Many people hurt their back at some time in their lives, and when this happens it’s common to worry that it might be something serious, or to be unsure as to the best thing to do.
Here’s a quick guide for people involved in combat sports about what you should do if it happens to you.
The first thing is to ensure that your pain isn’t a sign of something more serious. If you have any of the following symptoms, or you’re concerned that you may have damaged something badly, then put this article down and seek medical advice.
When it’s an emergency:
- If a fighter experiences a trauma to the back (such as a bad fall or impact) followed by pain, numbness or weakness in the legs or is unable to move by himself then avoid moving him or her and call an ambulance. Spinal fractures are extremely rare in combat sports, but because of the serious consequences it’s important to be aware of the possibility and take precautions.
- If you have weakness in your legs which is severe or getting worse, numbness in the groin area or loss of bowel or bladder control then seek immediate medical attention – go straight to your local Emergency Department. This can be a sign of cauda equina syndrome – pressure on the nerves in your lower back that if untreated can potentially cause permanent damage and paralysis. This is also very rare.
See your doctor if:
- you are feeling otherwise unwell, or have a fever. Sometimes back pain can be a symptom of an illness or infection that needs medical treatment.
- you have persistent numbness, tingling or weakness into your legs.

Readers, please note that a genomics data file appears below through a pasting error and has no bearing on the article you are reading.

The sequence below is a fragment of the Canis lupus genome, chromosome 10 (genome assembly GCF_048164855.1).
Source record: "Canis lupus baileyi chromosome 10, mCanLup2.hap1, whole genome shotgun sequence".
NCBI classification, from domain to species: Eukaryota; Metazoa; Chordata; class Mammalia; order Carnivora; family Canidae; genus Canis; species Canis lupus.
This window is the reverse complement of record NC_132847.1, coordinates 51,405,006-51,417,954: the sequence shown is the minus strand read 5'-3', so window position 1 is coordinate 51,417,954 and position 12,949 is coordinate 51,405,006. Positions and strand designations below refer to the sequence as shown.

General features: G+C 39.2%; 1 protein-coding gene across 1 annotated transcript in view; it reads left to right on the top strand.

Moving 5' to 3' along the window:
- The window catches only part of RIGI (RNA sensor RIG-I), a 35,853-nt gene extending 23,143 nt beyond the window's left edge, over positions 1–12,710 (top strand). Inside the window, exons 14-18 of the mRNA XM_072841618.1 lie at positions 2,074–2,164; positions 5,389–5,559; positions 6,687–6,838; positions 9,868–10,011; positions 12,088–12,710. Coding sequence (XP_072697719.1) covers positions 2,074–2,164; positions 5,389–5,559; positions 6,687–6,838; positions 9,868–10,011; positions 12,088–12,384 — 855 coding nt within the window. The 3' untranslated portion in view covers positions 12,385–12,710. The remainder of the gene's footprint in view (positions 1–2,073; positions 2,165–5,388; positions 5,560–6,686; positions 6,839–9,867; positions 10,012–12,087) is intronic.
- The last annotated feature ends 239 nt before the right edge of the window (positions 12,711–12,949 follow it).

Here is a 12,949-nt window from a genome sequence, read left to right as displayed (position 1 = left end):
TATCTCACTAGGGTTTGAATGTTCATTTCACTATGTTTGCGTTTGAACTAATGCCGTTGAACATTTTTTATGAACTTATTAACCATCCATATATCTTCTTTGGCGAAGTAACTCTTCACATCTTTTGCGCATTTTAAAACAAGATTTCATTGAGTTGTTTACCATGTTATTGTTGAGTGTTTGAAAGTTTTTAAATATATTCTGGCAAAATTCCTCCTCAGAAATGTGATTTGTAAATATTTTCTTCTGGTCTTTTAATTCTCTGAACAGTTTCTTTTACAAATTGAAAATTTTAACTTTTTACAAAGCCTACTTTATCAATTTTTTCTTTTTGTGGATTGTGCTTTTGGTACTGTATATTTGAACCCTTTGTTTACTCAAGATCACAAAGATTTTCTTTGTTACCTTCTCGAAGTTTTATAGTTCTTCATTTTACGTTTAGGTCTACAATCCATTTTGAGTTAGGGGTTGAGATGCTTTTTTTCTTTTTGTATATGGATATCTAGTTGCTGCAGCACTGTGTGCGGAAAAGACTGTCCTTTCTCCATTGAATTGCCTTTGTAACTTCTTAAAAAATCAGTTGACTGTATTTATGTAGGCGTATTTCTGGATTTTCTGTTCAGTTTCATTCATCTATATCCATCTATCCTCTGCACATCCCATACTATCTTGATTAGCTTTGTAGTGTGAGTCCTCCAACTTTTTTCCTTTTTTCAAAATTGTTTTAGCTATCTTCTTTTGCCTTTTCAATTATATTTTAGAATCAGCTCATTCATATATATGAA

- the pain radiates into the stomach or groin area.
- the pain is severe and doesn’t improve with over the counter pain medication.
Fortunately, most cases of back pain will eventually resolve by themselves. Once serious illnesses and injuries have been ruled out, you can help this process with the following steps.
- Use ice if the injury is recent (less than a week old). For chronic (long term) back injuries, people often prefer to use heat to relieve the pain.
- Stay active. Being mobile will help to avoid stiffness and promote recovery. Be guided by the pain – a little discomfort is to be expected, but avoid activities that are likely to cause sudden sharp pain, especially anything involving heavy loads or forward bending.
- Take pain medication as needed. Many people avoid taking pills, but in many cases they can help your recovery by allowing you to stay mobile. Contrary to popular belief, most painkillers won’t mask the pain so much that you might do more damage without feeling it. Speak to your doctor or pharmacist for advice about the best choice of painkillers for you.
- Take care with stretching. Sometimes it feels relieving in the short term to stretch the back out, but with certain kinds of back pain it may make the underlying problem worse.
- You may wish to see a qualified professional such as an osteopath or physiotherapist about your back pain. They will be able to assess your problem and give you advice about the best type of exercise to do. Hands on treatment may also be helpful in reducing your recovery time.